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‘Translation is the art of loss’

  • Published at 04:51 pm November 6th, 2018
Shabnam Nadiya
Photo: collected from Shabnam Nadiya's facebook page

Interview with Shabnam Nadiya

Shabnam Nadiya is a writer and translator. She has an MFA from the Iowa Writers’ Workshop. Her translation of Moinul Ahsan Saber’s The Mercenary came out earlier this year from Seagull Books, and her works have previously appeared in anthologies such as Golpa: Short Stories by Bangladeshi Women and Lifelines. 

You have translated Shaheen Akhtar’s novel, Shokhi Rongomala (Beloved Rongomala), which will be launched at DLF this year. Tell us your experience about translation. Did you personally feel invested into the book?

It’s difficult for me to work on any translation unless I really feel invested—but this is especially true for Shaheen Akhtar’s work as it is intensely demanding. I’ve been translating her fiction for many years now, although this is the first novel of hers that I’ve attempted. Her prose is a delightful mixture of the colloquial and the poetic and it always draws me, as do her characters who are complex and real. These strengths of her writing find high expression in Shokhi Rongomala. How could I not fall for a low-caste royal mistress who writes love letters with lines like, “I sought and found that I had none/You, my moon, the only one”; or a young queen who’s a fanatic about birds and hides her muddy shoes in her philandering husband’s bed to punish him; or the young queen’s chief maid, who, despite her bitterness about being used and abused, doesn’t lose her capacity for love or to do what is right?

The moment I turned the last page of Shokhi Rongomala, I knew two things: I had to translate this book because it deserved a wider readership, and it was going to be the most difficult and intense translation project I’d ever undertaken. 

Tell us about your journey as a translator.

I think the first translation I ever did was as a young teen—I wanted to share a sci-fi story I loved with a friend and she refused to read the English version. But I didn’t think of that as a “translation”—it was just something I did for a friend. As a graduate student, I was invited by my professors, Dr. Niaz Zaman and Dr. Firdaus Azim, to translate a handful of stories for an anthology of women’s writing they were co-editing. That’s when I first realised that not only could I do this, I really loved doing this. I was blown away by the intense joy of finding the perfect equivalent or an exact turn of phrase.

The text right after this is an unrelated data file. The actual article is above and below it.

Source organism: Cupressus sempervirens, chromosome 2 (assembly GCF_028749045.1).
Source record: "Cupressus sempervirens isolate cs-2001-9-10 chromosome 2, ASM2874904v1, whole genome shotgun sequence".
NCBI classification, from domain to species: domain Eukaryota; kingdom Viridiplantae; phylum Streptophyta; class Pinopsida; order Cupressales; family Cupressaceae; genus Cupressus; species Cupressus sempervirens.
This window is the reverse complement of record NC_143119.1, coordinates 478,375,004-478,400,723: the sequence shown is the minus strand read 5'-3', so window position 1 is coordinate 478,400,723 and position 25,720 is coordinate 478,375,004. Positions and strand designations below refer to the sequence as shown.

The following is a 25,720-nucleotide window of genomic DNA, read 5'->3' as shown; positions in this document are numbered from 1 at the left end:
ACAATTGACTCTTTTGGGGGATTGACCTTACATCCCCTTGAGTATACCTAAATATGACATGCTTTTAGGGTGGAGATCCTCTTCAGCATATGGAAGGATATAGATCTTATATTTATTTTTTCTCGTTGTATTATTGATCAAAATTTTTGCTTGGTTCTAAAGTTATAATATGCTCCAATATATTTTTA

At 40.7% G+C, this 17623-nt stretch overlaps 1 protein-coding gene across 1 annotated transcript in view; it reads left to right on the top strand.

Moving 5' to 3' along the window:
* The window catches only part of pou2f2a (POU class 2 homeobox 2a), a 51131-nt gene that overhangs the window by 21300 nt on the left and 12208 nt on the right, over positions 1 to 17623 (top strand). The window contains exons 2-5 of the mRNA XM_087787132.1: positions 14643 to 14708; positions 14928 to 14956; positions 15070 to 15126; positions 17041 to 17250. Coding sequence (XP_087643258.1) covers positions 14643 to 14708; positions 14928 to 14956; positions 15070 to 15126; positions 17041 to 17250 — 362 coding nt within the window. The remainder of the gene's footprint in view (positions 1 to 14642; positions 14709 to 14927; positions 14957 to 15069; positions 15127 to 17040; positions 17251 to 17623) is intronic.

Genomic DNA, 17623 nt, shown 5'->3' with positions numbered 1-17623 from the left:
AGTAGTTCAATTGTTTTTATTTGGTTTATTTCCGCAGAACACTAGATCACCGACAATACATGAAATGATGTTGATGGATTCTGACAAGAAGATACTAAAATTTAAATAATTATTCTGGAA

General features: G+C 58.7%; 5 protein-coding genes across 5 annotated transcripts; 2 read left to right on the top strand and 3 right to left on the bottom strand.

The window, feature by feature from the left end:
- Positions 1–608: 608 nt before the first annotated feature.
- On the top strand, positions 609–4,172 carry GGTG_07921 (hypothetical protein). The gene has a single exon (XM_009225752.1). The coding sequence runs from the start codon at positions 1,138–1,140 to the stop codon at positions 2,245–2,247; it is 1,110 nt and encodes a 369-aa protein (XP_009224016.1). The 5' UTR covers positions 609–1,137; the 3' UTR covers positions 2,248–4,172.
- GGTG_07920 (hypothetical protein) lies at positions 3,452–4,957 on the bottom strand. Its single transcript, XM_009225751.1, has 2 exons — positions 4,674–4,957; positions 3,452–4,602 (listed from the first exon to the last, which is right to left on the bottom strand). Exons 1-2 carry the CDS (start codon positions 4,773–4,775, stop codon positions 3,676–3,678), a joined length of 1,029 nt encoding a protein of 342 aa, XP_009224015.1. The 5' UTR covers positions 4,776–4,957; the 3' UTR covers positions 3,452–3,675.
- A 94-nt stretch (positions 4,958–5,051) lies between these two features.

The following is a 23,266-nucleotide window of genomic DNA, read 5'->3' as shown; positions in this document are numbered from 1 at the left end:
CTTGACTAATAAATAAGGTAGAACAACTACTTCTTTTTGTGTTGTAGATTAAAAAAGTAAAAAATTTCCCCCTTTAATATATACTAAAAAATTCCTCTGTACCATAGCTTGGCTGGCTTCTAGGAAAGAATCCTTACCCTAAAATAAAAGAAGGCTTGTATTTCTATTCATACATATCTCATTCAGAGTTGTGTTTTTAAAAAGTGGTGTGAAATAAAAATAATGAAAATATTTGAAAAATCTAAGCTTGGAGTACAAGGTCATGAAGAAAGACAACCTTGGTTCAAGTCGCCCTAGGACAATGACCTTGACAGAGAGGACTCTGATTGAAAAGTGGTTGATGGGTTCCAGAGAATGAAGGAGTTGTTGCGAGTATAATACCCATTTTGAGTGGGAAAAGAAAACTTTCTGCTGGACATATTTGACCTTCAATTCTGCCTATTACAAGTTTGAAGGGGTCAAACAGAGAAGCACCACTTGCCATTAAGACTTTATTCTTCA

I’ve come a long way since then. My style has evolved, and I’ve moved away from trying to cling too close to the text, to trying to find the smoothest read in English while retaining as much as the original flavour as possible. Translation is the art of loss; the challenge is to focus on what you can hold on to. I’ve translated poetry and non-fiction as well as fiction, although fiction remains my primary genre, and each genre comes with its own unique challenges, as does each text.

Quite a good number of translated books have been launched at DLF over the last few years. How do you see the prospect of literary translation in Bangladesh?

I don’t know that I would say “quite a good number”—a handful of books have indeed been published. Given the breadth of Bangla literature, there is still so much to do in the realm of translation! What we should be focusing on more, however, is the quality of translations that are coming out. BLB’s Library of Bangladesh series has set a good example there, under Series Editor Arunava Sinha’s guidance. DLF is certainly playing a role in making the Bangladeshi translation scene more vibrant. 

I’m hoping that with the English writing scene expanding, there will be more of us with the requisite skill in both source and target languages who are interested in translation. People who grow up with some familiarity and love for Bangla books are more likely to invest their literary energies in translating. In the past, literary translation had seemed to be the domain of academics—done by them and meant for them. The readership I want to reach, with my own translations as well as with the work of newer translators, is the common reader. I want someone to pick up a copy of Shaheen’s Beloved Rongomala or Mahmudul Haque’s Black Ice or Elias’ Khoabnama because the story and characters sound interesting and the cover draws the eye. 

What’s your next translation project? 

The next year is slotted for my own novel, which I'm working on right now. However, alongside that, I am in the process of finalising my translation of Leesa Gazi’s debut novel, Rourob (Hellfire), a narrative about a family of two sisters and their parents, where the mother is an abuser and the father an enabler. I find its depiction of familial dysfunction fascinating. I also enjoyed its frank and unapologetic depiction of women’s sexuality.

Other than that, writer and translator Mahmud Rahman and I have been discussing the possibility of undertaking a collaborative translation of Mahmudul Haque’s seminal novel Jibon Amar Bon (My Sister, Life).  The language of Jibon Amar Bon is lyrical, at odds with the political violence of its world, and dependent on the rhythm and sound of the sentences to achieve its effect. I know this is going to be another challenge, but this has been one of my favourites for such a long time, it would be an honour to be able to bring this novel to a wider world. 

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